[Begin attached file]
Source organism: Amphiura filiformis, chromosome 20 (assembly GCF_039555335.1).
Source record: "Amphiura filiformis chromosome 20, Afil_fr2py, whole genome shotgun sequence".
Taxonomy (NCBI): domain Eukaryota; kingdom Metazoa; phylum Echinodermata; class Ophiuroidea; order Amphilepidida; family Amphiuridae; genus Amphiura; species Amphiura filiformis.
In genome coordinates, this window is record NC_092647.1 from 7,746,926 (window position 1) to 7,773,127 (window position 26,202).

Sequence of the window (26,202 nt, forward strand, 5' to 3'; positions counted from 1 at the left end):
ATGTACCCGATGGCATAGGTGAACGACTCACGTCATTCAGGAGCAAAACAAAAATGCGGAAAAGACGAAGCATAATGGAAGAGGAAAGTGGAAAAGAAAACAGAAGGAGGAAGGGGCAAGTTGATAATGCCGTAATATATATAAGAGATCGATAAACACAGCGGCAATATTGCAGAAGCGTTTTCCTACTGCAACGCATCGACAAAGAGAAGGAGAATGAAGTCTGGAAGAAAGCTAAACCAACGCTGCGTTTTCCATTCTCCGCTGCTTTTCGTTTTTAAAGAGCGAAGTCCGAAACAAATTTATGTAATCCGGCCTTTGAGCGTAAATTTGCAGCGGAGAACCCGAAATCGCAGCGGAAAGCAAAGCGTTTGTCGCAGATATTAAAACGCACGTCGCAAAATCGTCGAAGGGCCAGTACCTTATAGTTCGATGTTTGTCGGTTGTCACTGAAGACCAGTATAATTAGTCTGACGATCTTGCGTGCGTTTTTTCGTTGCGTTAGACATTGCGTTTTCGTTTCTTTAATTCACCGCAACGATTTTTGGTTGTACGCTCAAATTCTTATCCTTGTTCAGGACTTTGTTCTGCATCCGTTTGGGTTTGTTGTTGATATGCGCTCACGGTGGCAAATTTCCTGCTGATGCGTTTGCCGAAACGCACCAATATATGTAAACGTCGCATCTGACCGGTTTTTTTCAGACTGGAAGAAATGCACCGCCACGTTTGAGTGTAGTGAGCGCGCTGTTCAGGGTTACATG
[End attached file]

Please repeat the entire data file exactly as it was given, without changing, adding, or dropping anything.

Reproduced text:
Source organism: Amphiura filiformis, chromosome 20 (assembly GCF_039555335.1).
Source record: "Amphiura filiformis chromosome 20, Afil_fr2py, whole genome shotgun sequence".
Taxonomy (NCBI): domain Eukaryota; kingdom Metazoa; phylum Echinodermata; class Ophiuroidea; order Amphilepidida; family Amphiuridae; genus Amphiura; species Amphiura filiformis.
In genome coordinates, this window is record NC_092647.1 from 7,746,926 (window position 1) to 7,773,127 (window position 26,202).

Sequence of the window (26,202 nt, forward strand, 5' to 3'; positions counted from 1 at the left end):
ATGTACCCGATGGCATAGGTGAACGACTCACGTCATTCAGGAGCAAAACAAAAATGCGGAAAAGACGAAGCATAATGGAAGAGGAAAGTGGAAAAGAAAACAGAAGGAGGAAGGGGCAAGTTGATAATGCCGTAATATATATAAGAGATCGATAAACACAGCGGCAATATTGCAGAAGCGTTTTCCTACTGCAACGCATCGACAAAGAGAAGGAGAATGAAGTCTGGAAGAAAGCTAAACCAACGCTGCGTTTTCCATTCTCCGCTGCTTTTCGTTTTTAAAGAGCGAAGTCCGAAACAAATTTATGTAATCCGGCCTTTGAGCGTAAATTTGCAGCGGAGAACCCGAAATCGCAGCGGAAAGCAAAGCGTTTGTCGCAGATATTAAAACGCACGTCGCAAAATCGTCGAAGGGCCAGTACCTTATAGTTCGATGTTTGTCGGTTGTCACTGAAGACCAGTATAATTAGTCTGACGATCTTGCGTGCGTTTTTTCGTTGCGTTAGACATTGCGTTTTCGTTTCTTTAATTCACCGCAACGATTTTTGGTTGTACGCTCAAATTCTTATCCTTGTTCAGGACTTTGTTCTGCATCCGTTTGGGTTTGTTGTTGATATGCGCTCACGGTGGCAAATTTCCTGCTGATGCGTTTGCCGAAACGCACCAATATATGTAAACGTCGCATCTGACCGGTTTTTTTCAGACTGGAAGAAATGCACCGCCACGTTTGAGTGTAGTGAGCGCGCTGTTCAGGGTTACATG